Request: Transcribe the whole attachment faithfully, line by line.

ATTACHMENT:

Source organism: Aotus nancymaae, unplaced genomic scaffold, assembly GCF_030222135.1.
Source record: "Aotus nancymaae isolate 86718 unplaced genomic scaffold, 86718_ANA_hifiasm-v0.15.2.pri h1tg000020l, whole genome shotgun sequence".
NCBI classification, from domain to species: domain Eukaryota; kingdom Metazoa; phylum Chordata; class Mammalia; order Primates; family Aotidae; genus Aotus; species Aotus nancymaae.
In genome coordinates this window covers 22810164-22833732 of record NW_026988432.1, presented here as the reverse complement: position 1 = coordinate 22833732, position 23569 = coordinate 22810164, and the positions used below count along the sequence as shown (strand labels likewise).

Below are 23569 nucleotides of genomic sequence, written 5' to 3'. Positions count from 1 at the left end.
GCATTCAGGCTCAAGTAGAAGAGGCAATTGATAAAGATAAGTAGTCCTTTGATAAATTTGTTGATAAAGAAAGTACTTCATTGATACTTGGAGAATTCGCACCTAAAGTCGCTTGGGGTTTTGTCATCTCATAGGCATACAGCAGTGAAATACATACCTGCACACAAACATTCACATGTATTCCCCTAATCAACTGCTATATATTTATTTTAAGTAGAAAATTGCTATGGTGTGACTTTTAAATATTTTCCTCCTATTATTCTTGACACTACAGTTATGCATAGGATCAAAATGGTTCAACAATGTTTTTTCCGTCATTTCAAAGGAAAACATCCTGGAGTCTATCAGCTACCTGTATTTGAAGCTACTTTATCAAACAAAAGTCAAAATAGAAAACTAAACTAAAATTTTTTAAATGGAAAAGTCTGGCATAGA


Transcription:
Source organism: Aotus nancymaae, unplaced genomic scaffold, assembly GCF_030222135.1.
Source record: "Aotus nancymaae isolate 86718 unplaced genomic scaffold, 86718_ANA_hifiasm-v0.15.2.pri h1tg000020l, whole genome shotgun sequence".
NCBI classification, from domain to species: domain Eukaryota; kingdom Metazoa; phylum Chordata; class Mammalia; order Primates; family Aotidae; genus Aotus; species Aotus nancymaae.
In genome coordinates this window covers 22810164-22833732 of record NW_026988432.1, presented here as the reverse complement: position 1 = coordinate 22833732, position 23569 = coordinate 22810164, and the positions used below count along the sequence as shown (strand labels likewise).

Below are 23569 nucleotides of genomic sequence, written 5' to 3'. Positions count from 1 at the left end.
GCATTCAGGCTCAAGTAGAAGAGGCAATTGATAAAGATAAGTAGTCCTTTGATAAATTTGTTGATAAAGAAAGTACTTCATTGATACTTGGAGAATTCGCACCTAAAGTCGCTTGGGGTTTTGTCATCTCATAGGCATACAGCAGTGAAATACATACCTGCACACAAACATTCACATGTATTCCCCTAATCAACTGCTATATATTTATTTTAAGTAGAAAATTGCTATGGTGTGACTTTTAAATATTTTCCTCCTATTATTCTTGACACTACAGTTATGCATAGGATCAAAATGGTTCAACAATGTTTTTTCCGTCATTTCAAAGGAAAACATCCTGGAGTCTATCAGCTACCTGTATTTGAAGCTACTTTATCAAACAAAAGTCAAAATAGAAAACTAAACTAAAATTTTTTAAATGGAAAAGTCTGGCATAGA